Party with a purpose: Cancer gala promises a good time for a good cause

Photo by Nori St. Paul 
 The Imagination Ball committee are busy planning the 2014 gala. Clockwise from top left are: Dick and Debra Shanahan, co-chairs, and John and Corrie Grado, honorees.

Photo by Nori St. Paul The Imagination Ball committee are busy planning the 2014 gala. Clockwise from top left are: Dick and Debra Shanahan, co-chairs, and John and Corrie Grado, honorees.

Photo by Nori St. Paul 
 The Imagination Ball committee are busy planning the 2014 gala. Clockwise from top left are: Dick and Debra Shanahan, co-chairs, and John and Corrie Grado, honorees.

Photo by Nori St. Paul The Imagination Ball committee are busy planning the 2014 gala. Clockwise from top left are: Dick and Debra Shanahan, co-chairs, and John and Corrie Grado, honorees.

Imagine, a world without cancer, and a big fancy soiree on a resort island to celebrate that goal. Marco Island is gearing up for what some believe is the most worthy event of the season: the American Cancer Society’s Imagination Ball 2014.

The annual fundraiser has been around for years, says longtime former organizer Corrie Grado, but has gone through some theme changes. The goal, however, to raise funds to eradicate cancer and to improve the quality of life for those living with cancer, remain the chief objectives.

“Years ago, the event was known as the Cattle Baron’s Ball, and it had a western theme and attire,” said Grado, who along with her husband John, are honorees for the 2014 event. The Grados have been involved in volunteer cancer work for 25 years on Marco lsland. “After that, it became a black tie event called the ‘Cancer Soiree,’ ” said Grado.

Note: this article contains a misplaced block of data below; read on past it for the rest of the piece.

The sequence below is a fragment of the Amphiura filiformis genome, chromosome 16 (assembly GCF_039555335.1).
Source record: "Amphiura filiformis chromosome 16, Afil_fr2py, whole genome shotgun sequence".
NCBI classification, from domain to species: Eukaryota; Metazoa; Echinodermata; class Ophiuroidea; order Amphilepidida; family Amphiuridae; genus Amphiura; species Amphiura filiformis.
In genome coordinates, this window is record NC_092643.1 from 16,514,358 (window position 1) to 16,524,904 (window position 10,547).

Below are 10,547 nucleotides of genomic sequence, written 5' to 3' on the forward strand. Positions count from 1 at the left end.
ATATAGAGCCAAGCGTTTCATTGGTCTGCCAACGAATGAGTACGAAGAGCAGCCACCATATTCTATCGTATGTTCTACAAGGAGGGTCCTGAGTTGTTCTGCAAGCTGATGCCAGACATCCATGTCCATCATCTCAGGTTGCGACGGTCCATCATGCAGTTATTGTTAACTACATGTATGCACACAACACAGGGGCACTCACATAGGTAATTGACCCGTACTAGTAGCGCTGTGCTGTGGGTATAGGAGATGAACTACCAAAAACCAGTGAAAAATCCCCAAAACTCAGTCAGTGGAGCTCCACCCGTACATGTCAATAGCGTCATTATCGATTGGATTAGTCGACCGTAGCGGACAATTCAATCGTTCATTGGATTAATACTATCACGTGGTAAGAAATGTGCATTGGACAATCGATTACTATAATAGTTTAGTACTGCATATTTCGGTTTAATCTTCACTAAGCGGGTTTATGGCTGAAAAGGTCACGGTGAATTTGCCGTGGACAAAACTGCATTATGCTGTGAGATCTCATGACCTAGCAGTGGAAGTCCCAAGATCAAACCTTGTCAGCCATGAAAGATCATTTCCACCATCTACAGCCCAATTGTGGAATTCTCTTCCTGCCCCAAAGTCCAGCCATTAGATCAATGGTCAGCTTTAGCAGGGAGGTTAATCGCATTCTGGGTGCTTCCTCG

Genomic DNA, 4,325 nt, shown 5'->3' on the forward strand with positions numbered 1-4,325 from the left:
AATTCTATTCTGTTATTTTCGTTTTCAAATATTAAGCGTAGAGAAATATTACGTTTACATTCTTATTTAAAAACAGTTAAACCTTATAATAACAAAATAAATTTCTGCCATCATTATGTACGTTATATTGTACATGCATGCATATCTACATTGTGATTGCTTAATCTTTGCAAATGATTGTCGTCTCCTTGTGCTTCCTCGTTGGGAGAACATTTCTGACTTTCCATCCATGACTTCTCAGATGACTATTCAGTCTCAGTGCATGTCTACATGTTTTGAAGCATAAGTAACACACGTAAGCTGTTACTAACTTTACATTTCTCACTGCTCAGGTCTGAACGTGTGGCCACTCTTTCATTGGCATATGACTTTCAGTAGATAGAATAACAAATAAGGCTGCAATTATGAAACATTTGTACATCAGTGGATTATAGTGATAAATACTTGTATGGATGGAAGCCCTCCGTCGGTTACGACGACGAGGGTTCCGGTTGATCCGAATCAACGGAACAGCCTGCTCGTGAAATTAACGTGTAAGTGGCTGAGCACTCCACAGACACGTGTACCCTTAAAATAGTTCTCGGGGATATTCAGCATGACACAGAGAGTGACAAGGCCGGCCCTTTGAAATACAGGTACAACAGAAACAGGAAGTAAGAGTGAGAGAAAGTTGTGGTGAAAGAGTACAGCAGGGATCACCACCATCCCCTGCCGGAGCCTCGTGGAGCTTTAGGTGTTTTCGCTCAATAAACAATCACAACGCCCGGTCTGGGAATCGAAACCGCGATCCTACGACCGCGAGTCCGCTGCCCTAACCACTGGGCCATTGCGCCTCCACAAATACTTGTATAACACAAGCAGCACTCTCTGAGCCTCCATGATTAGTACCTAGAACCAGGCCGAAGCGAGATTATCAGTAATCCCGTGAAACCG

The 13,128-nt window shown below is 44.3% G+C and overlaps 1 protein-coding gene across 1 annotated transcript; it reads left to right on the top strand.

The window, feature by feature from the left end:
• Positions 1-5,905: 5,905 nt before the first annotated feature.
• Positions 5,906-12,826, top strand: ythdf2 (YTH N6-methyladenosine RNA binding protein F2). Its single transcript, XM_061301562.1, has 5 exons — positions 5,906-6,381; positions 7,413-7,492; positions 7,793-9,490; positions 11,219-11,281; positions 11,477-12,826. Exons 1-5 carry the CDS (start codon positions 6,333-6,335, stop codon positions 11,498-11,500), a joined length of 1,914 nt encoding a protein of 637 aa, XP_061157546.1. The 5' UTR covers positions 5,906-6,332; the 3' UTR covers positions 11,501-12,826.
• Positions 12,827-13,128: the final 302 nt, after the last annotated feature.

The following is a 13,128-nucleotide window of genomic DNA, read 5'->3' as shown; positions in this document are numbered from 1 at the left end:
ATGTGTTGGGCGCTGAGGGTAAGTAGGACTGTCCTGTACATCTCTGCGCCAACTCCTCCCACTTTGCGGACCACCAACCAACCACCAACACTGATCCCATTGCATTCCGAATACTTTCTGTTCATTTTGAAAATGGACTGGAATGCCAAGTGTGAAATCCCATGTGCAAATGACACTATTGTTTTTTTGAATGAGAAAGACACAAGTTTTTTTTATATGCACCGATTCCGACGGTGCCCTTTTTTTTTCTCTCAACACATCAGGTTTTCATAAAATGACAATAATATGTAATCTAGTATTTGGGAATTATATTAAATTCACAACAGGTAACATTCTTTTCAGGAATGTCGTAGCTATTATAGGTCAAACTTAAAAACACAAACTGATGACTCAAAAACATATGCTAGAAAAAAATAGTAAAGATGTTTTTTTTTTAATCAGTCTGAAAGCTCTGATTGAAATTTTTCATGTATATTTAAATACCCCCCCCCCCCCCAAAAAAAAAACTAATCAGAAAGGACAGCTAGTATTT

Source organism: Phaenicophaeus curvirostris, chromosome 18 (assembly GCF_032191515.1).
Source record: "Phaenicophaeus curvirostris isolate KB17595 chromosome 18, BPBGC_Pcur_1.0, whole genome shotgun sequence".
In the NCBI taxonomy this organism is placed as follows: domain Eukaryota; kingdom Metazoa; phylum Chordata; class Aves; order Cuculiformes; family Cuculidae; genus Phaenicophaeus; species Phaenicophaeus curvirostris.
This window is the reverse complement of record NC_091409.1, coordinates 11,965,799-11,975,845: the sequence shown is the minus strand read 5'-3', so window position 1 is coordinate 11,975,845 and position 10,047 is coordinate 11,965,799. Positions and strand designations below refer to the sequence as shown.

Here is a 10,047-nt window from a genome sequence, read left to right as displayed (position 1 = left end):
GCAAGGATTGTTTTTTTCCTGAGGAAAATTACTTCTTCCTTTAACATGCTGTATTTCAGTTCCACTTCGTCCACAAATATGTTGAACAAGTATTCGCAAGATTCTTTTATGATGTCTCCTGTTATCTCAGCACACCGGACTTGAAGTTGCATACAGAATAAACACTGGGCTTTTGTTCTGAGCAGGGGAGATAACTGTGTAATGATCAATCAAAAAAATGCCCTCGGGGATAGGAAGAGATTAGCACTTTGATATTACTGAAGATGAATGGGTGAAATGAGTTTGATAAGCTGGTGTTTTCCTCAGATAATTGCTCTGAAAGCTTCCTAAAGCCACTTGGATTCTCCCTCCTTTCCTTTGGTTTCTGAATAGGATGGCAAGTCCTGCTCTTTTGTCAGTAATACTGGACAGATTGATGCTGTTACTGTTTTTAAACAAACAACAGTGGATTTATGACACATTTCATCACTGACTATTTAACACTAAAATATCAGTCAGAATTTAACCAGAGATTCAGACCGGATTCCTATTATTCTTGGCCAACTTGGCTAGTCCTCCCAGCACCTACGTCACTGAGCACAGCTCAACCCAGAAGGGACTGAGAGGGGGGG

Last year after Grado stepped down as organizer, Dick and Debra Shanahan stepped in. And Debra calls it “one of the most prestigious events of the season.”

By all accounts, it’s the passionate volunteer committee that formed the first Imagination Ball in February 2013, which had 113 attendees, and raised more than $100,000, funds allocated for research and services to benefit locals, such as counseling, and programs like the Road to Recovery transportation service, the Look Good Feel Good program, and to purchase wigs for cancer patients, and even provide housing through Hope Lodge. Locally, ACS has organized more than 3,000 transportation services at no cost to those with cancer.

So far the optional black tie event, slated for Feb. 15, which includes dinner, auction and entertainment, has 130 attending. The Marco Island Marriott Beach Resort and Spa’s ballroom seats 200 people, according to Imagination board member Heidi Berge. “We are optimistic that the 70 remaining seats will be taken,” said Berge.

The event is memorable, according to Bob and Catherine Thomas of Marco Island, who attended the 2013 gala, and are going to the 2014 gala. The reason they go, said Bob is “The camaraderie of the people makes all the difference in the world. It’s a feel good, do good event.” Another reason to support ACS: Catherine Thomas has survived two bouts with breast cancer, he added.

Berge stated that in part because of fundraisers like this, two of every three people diagnosed with cancer in the U.S. today survive for at least five years. “There has been a 20 percent decline in cancer deaths since the ‘90s. In fact,” said Berge, “four hundred people in the U.S. every day are celebrating a birthday that would have otherwise been lost to this disease.

“It’s guaranteed to be an exciting event you won’t want to miss,” said co-chair Debra Shanahan.

For tickets, contact Sue Olszak at the Marco Island American Cancer Society at 239-642-8800, ext. 3890.

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